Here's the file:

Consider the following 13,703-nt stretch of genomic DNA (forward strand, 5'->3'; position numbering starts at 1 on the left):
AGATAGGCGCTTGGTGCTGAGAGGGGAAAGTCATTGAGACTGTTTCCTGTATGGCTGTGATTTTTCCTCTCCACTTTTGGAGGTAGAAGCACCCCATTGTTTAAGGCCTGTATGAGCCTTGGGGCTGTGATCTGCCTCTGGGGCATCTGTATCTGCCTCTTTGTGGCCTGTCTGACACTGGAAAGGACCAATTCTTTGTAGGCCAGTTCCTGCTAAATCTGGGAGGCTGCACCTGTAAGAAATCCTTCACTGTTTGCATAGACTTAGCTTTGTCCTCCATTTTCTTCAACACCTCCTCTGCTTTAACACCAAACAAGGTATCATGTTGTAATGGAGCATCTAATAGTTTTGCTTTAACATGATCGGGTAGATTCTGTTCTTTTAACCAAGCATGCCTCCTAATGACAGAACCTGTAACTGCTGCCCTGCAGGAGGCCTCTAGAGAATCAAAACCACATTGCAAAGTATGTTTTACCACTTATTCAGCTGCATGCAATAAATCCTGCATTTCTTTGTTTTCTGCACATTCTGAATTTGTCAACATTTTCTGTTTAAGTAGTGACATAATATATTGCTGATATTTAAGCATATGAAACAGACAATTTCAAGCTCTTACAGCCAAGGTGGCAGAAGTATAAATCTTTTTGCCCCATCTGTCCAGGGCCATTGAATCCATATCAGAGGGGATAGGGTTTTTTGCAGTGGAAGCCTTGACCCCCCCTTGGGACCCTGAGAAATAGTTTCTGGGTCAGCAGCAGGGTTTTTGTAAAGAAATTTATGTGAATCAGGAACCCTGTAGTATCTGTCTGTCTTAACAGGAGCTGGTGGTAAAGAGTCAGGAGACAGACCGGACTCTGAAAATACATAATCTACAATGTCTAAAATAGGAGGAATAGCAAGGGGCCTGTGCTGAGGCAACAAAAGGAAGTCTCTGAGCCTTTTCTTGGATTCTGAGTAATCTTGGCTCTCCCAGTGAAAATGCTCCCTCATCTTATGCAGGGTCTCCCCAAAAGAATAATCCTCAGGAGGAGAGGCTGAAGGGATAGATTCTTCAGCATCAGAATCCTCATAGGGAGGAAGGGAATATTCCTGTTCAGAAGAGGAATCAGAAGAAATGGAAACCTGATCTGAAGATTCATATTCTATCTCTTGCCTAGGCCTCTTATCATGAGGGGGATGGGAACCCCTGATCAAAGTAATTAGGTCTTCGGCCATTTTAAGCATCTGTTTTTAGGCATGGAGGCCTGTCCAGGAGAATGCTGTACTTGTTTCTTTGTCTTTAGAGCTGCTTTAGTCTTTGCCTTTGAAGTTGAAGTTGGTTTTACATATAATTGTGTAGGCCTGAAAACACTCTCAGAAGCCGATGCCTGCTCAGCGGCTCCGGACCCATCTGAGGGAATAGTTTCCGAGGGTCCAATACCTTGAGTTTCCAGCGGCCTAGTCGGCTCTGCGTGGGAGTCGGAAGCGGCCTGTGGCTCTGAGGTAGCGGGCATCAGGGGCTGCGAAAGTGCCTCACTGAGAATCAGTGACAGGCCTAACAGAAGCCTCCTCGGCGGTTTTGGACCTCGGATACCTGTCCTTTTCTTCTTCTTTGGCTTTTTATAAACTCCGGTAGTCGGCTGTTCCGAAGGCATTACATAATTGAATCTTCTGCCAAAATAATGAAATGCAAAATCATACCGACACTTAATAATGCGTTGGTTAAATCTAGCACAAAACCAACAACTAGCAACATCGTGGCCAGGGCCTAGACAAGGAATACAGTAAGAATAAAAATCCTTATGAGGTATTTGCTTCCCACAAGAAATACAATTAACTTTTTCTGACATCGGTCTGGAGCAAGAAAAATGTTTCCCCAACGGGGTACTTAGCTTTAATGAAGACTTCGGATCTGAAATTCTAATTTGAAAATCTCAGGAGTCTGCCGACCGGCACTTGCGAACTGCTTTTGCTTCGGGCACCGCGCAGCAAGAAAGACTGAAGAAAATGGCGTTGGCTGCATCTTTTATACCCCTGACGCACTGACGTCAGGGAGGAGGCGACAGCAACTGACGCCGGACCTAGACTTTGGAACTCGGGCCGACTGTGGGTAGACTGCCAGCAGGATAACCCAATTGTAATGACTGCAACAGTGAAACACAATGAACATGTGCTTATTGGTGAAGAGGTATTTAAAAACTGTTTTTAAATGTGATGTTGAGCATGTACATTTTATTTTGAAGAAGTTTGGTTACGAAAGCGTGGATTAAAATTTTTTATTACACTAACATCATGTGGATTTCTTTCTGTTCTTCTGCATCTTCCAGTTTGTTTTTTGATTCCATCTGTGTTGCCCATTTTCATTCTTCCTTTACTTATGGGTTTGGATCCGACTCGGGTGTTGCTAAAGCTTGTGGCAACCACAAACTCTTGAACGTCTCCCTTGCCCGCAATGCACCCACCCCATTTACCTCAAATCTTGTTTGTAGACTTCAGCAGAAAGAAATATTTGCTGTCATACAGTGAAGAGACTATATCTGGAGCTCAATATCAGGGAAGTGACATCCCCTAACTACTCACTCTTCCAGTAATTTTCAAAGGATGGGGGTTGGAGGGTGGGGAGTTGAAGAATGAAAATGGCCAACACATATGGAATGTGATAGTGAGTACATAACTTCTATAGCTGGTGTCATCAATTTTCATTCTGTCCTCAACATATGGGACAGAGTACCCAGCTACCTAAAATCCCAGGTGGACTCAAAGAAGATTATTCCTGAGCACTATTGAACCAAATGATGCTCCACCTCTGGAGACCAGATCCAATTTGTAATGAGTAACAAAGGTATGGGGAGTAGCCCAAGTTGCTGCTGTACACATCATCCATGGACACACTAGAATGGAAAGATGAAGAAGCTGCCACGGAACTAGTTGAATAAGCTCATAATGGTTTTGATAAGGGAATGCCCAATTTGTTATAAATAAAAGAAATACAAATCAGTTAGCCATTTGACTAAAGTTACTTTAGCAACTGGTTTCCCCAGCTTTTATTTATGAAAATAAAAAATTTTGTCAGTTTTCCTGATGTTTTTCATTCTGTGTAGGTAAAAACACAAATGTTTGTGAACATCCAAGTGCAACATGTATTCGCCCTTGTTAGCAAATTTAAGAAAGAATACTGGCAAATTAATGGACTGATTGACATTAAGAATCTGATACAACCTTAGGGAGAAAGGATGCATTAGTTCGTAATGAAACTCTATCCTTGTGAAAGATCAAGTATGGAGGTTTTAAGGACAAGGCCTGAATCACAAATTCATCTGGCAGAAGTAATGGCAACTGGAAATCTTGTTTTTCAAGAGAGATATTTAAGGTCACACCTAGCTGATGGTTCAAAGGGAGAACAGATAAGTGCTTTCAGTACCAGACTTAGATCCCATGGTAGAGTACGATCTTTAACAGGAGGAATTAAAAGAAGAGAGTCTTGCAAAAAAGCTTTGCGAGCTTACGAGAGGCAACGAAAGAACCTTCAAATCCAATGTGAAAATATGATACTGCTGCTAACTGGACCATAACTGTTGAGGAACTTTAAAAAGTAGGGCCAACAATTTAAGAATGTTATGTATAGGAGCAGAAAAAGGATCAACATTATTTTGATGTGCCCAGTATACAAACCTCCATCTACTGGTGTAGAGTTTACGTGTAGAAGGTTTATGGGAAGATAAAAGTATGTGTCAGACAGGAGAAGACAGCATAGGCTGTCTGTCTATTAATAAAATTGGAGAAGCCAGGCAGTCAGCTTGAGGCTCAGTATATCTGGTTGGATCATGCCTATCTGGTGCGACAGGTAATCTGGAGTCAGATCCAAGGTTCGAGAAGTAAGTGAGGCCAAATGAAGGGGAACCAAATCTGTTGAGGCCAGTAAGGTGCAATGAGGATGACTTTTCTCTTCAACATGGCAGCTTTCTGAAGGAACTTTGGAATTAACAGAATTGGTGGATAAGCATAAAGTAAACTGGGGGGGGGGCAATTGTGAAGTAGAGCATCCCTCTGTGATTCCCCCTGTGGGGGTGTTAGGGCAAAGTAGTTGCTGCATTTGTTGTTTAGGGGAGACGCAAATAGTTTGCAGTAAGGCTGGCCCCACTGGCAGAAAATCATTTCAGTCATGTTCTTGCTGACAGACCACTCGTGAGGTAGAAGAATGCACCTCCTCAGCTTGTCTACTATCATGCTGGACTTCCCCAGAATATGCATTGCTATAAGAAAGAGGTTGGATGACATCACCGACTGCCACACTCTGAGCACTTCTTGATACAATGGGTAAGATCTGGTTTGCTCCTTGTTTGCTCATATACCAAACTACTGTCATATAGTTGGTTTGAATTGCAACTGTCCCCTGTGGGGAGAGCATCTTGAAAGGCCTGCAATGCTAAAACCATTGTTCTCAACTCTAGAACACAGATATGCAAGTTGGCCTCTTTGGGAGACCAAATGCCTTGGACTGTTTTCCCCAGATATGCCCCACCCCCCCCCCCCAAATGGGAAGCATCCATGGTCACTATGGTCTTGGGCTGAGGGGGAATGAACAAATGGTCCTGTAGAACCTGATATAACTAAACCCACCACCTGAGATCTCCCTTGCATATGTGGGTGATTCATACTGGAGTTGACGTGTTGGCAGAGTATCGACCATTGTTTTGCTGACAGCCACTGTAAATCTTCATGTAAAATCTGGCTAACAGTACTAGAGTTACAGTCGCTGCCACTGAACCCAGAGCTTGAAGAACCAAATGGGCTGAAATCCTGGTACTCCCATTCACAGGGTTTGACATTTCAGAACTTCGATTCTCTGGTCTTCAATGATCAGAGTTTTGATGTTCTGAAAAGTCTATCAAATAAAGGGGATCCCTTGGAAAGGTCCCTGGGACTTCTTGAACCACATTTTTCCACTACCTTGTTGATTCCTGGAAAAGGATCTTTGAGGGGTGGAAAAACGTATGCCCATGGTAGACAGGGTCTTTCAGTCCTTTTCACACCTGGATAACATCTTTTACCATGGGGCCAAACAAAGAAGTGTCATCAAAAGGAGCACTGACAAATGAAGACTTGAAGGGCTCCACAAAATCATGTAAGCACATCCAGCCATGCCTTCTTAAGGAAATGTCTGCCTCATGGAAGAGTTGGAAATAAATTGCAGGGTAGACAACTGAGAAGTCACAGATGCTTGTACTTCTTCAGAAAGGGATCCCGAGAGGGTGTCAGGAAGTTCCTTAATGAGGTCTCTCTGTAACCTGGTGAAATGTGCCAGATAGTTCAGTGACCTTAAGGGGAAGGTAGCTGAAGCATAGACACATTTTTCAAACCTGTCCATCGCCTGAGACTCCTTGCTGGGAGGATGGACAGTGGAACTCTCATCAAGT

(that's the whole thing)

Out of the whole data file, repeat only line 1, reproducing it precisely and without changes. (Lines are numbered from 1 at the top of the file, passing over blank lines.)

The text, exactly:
Consider the following 13,703-nt stretch of genomic DNA (forward strand, 5'->3'; position numbering starts at 1 on the left):